Pilot's anniversary pilgrimage to scene of his first air crash

For pilot John Hoyte, it has been a 40th anniversary to remember – and to reflect on how much worse things might have been.

John in the cockpit, with near disaster just around the corner
John in the cockpit, with near disaster just around the corner

Because on June 1, 1982, he was in his first – but not last – air crash.

Happily he was able to walk away from the wrecked plane after it came down heavily in a farmer's wheat field near Bridgnorth.

And having tracked down the farmer, he has made an anniversary pilgrimage – actually, one day early – to the scene of the drama, which was at Glazeley, about five miles from his Bridgnorth home.

John Hoyte surveys the scene 40 years on.

"I have not been back for 40 years as I have lived away from Shropshire and experienced six other ‘incidents’ and they weren’t good memories, perhaps as one nearly loses one’s life," he said.

"I recall at the time just being so pleased that I’d survived unharmed, yet felt a bruised ego at my novice mistake of running out of fuel due to a faulty gauge. The scene was completely unfamiliar, but farmer Willie Jenks reassured me that it was the right field, but the hedge seemed much higher 40 years ago!

"My main emotion was of thanks that I was spared to keep on flying, but it was all a part of the job to keep on flying but always learn from mistakes."

John, who is now 66, had moved from Norfolk to Shropshire in February 1982, staying in a rented house in Bayston Hill, to fly for Hodges & Moss agricultural contractors of Shrewsbury, both spreading fertiliser and spraying crops from the air.

Crop spraying was done from as low as about three feet and at over 100mph.

On May 31 he repositioned the Piper Pawnee crop sprayer from his base at Condover airfield to a farmer's paddock at Glazeley, landing in a silage field ready for a full day's work the following day.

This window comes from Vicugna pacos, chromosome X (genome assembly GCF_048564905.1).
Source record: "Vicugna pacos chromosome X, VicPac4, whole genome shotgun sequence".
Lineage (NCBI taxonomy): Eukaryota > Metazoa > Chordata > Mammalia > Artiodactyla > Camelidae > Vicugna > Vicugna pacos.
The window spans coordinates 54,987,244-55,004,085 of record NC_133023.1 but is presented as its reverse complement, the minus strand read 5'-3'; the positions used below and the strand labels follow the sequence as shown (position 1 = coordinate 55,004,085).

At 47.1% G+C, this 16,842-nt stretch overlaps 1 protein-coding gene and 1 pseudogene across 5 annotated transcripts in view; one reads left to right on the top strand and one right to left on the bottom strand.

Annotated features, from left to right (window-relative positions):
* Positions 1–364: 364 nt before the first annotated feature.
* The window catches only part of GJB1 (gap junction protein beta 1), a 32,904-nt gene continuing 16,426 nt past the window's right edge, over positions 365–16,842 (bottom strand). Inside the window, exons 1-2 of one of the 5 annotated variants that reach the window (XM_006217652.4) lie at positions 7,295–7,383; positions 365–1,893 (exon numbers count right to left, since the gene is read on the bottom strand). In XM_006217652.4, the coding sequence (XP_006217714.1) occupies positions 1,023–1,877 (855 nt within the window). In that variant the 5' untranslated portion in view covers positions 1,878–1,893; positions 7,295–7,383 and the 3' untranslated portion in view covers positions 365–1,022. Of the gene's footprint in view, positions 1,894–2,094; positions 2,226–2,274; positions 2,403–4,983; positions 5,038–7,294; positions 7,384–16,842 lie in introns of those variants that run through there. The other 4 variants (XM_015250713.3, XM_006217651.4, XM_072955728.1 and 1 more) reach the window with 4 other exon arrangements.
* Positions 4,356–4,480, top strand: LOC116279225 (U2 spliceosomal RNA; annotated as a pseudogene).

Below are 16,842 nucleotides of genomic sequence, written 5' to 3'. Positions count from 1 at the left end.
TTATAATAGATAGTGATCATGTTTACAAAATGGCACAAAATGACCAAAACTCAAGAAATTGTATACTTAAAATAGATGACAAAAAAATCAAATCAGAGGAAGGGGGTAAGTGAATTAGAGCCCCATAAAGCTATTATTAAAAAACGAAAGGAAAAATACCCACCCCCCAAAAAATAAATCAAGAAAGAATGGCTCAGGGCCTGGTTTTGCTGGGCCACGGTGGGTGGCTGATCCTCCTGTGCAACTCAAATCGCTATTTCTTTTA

The ill-fated crop sprayer pictured just over a month before the crash.

He describes how things unfolded: "I was just about to finish the first spraying load, by diving into the headlands to spray them when, as I pulled up out of a field the engine stopped dead, at about 200 feet above the ground.

"Suddenly, I was flying a glider and knew that I had to keep straight, not to attempt a turn and try to put her down ahead by avoiding going through a high hedge, which would have probably been fatal, but to land heavily just beyond it and live.

"I missed the top of the hedge, before making a heavy impact in a field and wrecking the aircraft by swiping the undercarriage and spray pump propeller off, but with no risk of fire! It was a firm, stalled arrival among the wheat.

"I was shocked at how the engine had just stopped and was confused as to what had caused it to quit so suddenly."

The fuel gauge had shown a positive amount and there had been no low fuel warning light.

"I walked the short distance back to the airstrip to tell my loader John Fergusson the bad news. We went back to the crashed aircraft, and I pointed to the fuel gauge and its positive contents, at which point John tapped it firmly and the pointer suddenly dropped down to below zero and the red light came on. Damn!"

John had learned a lesson the hard way.

"It was the first serious accident in Shropshire of my aerial spraying career with several others in the following seven years, but so long as there were no human injuries, neither the Civil Aviation Authority nor the police were ever aware as engineers magically just rebuilt aircraft – until the next accident."

His plane, G-BFRX, was indeed repaired, only to be completely wrecked in a landing accident in Yorkshire while being used to tow gliders in 1994.

John and fellow agricultural pilot Captain Peter Lawton wrote a book about their experiences in 2017, and John is planning to write more books in future – he's hoping anybody who can help him with the IT side of publishing to contact him at johnhoyte787@gmail.com.

John in the cockpit, with near disaster just around the corner

After those aerial adventures in Shropshire his aviation career took him to Kenya and South Australia where he pioneered aerial firefighting, before returning to Britain and having roles as varied as being a maritime pollution control pilot, a freight pilot with a Dakota aircraft, before finally flying jets from 1989 until 2005.

He had several people with him as he made his pilgrimage to the field where, had fate been less kind, his career could all have come to a sudden, fatal, stop.

"Glazeley farmer Willie Jenks recalled the crash well and was glad that no one got hurt. I was also there with a good mate from the past, Brian Humphries who is now a Wellington-based pilot/farmer and was chair of the Shropshire Aero Club at Sleap at that time, and a radio reporter."

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